Asking a favor…

This afternoon I went to a workshop on trans healthcare at Wash U. I didn’t learn much I didn’t know, and I surprised myself by tearing up while listening to a lecture about insurance. I mean, it really triggered some deep stuff. If you’ve known me for very long you’ve heard about my experiences with doctors and the like. (If you haven’t, buy me a beer and I’ll weave a tale of woe.) For a long time – even now, if I’m honest – I felt like I was getting away with something by transitioning.. like I was exercising some unfair advantage. I’ve attacked the journey in fits and starts, one day an activist, the next a hermit. Personal demons.

Today though, this moment, I’m an activist. And I need you.

The Problem:

If you are insured, you know your plan is complicated and boring, so you probably haven’t looked at your certificate of coverage (long, long document telling you what’s covered and what’s not).  I’ll skip the bulk of it and come right to the point.  In every insurance plan, there is a list of exclusions in this certificate of coverage – stuff that’s NOT covered- and it almost always has an entry that says something like this:  Sex Change Services and supplies for a sex change and/or the reversal of a sex change. (from my own insurance plan)

This may seem pretty simple, but it’s life changing.

Here’s how:

I had a large cyst on my ovary that had to be removed a several years ago. I hadn’t started transitioning, so my insurance company didn’t blink when I claimed the surgery to remove it.  Fast forward to now.  If I had the same problem and walked into the doctor’s office with a beard and “male” on my documents, the insurance company can (and would absolutely) deny my claim.

Need another example?

Some insurance companies won’t pay for anything that happens to a trans person because they say literally everything that happens to that person is trans-related because they have a trans body – meaning that if a trans person with that insurance falls and breaks their arm, the cast and er visit aren’t covered because the broken arm happened to a trans body. Trans benefits aren’t allowed. I’m not exaggerating.  This actually happens.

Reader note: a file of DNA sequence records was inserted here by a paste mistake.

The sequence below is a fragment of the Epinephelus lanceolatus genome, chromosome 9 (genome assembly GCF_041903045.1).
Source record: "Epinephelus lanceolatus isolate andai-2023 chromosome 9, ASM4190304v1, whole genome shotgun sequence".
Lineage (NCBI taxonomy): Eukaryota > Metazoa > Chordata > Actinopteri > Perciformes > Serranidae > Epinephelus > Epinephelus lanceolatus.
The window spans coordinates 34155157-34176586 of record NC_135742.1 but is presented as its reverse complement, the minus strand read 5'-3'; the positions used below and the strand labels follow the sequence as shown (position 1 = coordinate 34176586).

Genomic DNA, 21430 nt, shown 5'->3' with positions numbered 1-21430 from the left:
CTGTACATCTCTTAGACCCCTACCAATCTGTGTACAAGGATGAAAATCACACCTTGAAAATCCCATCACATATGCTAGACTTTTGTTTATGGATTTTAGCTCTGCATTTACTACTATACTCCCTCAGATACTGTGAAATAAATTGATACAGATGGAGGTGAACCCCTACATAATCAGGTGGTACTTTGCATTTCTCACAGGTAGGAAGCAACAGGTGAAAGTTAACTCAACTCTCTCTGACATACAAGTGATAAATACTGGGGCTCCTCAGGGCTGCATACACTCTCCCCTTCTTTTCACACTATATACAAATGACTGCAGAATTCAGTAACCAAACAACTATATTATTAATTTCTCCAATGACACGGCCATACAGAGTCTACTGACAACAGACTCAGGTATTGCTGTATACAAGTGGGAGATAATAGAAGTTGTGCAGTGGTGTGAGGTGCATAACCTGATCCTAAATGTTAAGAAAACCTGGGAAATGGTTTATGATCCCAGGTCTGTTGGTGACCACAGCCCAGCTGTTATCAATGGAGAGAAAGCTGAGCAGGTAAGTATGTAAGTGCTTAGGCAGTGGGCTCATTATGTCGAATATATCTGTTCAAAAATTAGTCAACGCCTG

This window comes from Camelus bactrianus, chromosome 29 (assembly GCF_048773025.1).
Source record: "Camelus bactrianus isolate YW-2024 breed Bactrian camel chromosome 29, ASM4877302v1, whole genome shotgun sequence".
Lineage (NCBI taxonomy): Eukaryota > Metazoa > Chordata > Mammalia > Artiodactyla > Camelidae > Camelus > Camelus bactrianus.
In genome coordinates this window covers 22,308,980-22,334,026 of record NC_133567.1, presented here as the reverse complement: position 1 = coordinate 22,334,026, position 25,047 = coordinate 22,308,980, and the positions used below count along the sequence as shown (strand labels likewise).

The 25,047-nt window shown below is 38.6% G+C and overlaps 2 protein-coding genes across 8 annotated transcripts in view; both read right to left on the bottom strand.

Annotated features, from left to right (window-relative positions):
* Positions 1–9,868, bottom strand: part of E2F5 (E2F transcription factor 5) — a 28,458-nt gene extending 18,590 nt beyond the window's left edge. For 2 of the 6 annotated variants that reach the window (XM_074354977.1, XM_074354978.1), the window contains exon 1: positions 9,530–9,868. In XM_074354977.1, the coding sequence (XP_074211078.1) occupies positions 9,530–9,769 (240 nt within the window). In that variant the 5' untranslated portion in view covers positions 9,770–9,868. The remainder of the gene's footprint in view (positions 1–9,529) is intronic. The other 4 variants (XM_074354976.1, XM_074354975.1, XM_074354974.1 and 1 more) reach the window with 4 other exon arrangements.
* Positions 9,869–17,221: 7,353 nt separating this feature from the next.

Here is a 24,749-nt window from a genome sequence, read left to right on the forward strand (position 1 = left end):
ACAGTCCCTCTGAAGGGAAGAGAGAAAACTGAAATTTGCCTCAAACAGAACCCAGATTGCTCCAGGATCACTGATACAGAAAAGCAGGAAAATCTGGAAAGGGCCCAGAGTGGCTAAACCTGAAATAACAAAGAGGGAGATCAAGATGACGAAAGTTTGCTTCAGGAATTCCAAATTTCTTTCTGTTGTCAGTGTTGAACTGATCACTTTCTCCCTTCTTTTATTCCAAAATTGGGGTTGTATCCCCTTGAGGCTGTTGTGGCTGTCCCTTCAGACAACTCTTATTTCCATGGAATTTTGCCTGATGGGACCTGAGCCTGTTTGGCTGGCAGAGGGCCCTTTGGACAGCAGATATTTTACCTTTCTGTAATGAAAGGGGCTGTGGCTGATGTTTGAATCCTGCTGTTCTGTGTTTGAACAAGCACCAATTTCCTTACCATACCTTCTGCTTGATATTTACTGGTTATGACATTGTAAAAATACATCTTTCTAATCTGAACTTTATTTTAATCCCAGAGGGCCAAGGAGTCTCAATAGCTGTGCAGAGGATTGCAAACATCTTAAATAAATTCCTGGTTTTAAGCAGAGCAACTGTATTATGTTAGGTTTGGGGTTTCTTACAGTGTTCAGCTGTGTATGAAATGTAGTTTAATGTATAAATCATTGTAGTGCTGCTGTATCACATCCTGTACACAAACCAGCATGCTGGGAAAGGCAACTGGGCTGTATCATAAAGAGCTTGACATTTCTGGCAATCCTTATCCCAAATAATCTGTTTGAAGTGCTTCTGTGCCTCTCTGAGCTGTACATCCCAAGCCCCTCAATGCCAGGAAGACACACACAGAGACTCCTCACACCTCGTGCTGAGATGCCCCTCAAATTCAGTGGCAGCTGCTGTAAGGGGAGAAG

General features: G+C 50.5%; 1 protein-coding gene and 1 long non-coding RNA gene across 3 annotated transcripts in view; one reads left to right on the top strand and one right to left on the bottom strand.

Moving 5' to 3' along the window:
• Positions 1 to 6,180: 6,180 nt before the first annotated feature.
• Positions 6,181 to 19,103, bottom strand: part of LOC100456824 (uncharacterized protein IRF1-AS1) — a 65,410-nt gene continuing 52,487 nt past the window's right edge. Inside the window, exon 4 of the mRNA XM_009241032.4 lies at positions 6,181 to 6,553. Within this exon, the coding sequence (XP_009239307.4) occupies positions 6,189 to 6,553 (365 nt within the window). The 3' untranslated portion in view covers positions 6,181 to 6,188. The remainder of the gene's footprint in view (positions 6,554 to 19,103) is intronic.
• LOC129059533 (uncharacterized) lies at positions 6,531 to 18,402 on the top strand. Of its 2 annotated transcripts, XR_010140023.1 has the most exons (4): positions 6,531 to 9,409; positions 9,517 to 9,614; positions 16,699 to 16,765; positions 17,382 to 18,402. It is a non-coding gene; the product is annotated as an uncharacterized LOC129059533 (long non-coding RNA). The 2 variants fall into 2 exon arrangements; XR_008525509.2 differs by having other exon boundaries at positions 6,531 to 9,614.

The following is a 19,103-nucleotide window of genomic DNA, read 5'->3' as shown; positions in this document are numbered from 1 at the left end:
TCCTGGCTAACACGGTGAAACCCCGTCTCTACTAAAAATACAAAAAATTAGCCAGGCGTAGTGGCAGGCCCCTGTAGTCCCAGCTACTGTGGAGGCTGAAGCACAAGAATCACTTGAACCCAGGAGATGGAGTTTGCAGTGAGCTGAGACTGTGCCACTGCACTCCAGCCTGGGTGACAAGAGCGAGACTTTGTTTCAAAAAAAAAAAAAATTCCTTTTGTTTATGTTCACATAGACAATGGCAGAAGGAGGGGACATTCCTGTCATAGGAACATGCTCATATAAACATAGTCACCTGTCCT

I have to pay out of pocket for my prescription for Testosterone (no small cost). If my son, a cis gender male, had the same prescription and was on the same plan, his hormones would be covered.  Also, my partner, who has gone through menopause, is able to obtain her hormone replacements using the same prescription plan as I have.

When the Affordable Care Act became law, so did this:

Section 1557 is the civil rights provision of the Affordable Care Act.  Section 1557 prohibits discrimination on the ground of race, color, national origin, sex, age, or disability under “any health program or activity, any part of which is receiving Federal financial assistance … or under any program or activity that is administered by an Executive agency or any entity established under [Title I of ACA]….”   Section 1557 is the first Federal civil rights law to prohibit sex discrimination in health care.  To ensure equal access to health care, Section 1557 also applies civil rights protections to the newly created Health Insurance Marketplaces established under the Affordable Care Act.

Which means that the exclusion on my plan, which is an ACA plan (and millions of other people’s – including possibly yours if you signed up on the healthcare exchange) should go away.

But the insurance companies have left them on there because, well, nobody’s making them take it out.  This is the part where I need your help.  The Department of Health and Human Services is getting ready to issue guidelines pertaining to Section 1557 according to Andre Wilson, the fellow who presented tonight’s workshop.  Email them, he said to me. Make a complaint to the HHS Office for Civil Rights, but do it right now -tonight.  So I did.  And I’m asking you to write to them too even if – maybe especially if – you’re not a trans person.  If you’re an ally, if you’re a family member, if you’re a friend to anyone who is transgender this affects you. It affects your family. It affects your friends. It affects your workplace.

Trans Rights are Civil Rights.

I don’t know – maybe nothing happens. Maybe sending these messages does nothing right away or at all. But I can say with absolute certainty that nothing good will happen if nobody says a word.

*One note, please form your messages to the office as actual complaints instead of commentary so that they don’t see this as spam.  We want this to be as real, genuine and effective as possible.

Here is the contact information for the Health and Human Services Office for Civil Rights


Email address:

More information:

WPATH (World Professional Association for Transgender Health)

Metro Trans Umbrella Group (local trans education group)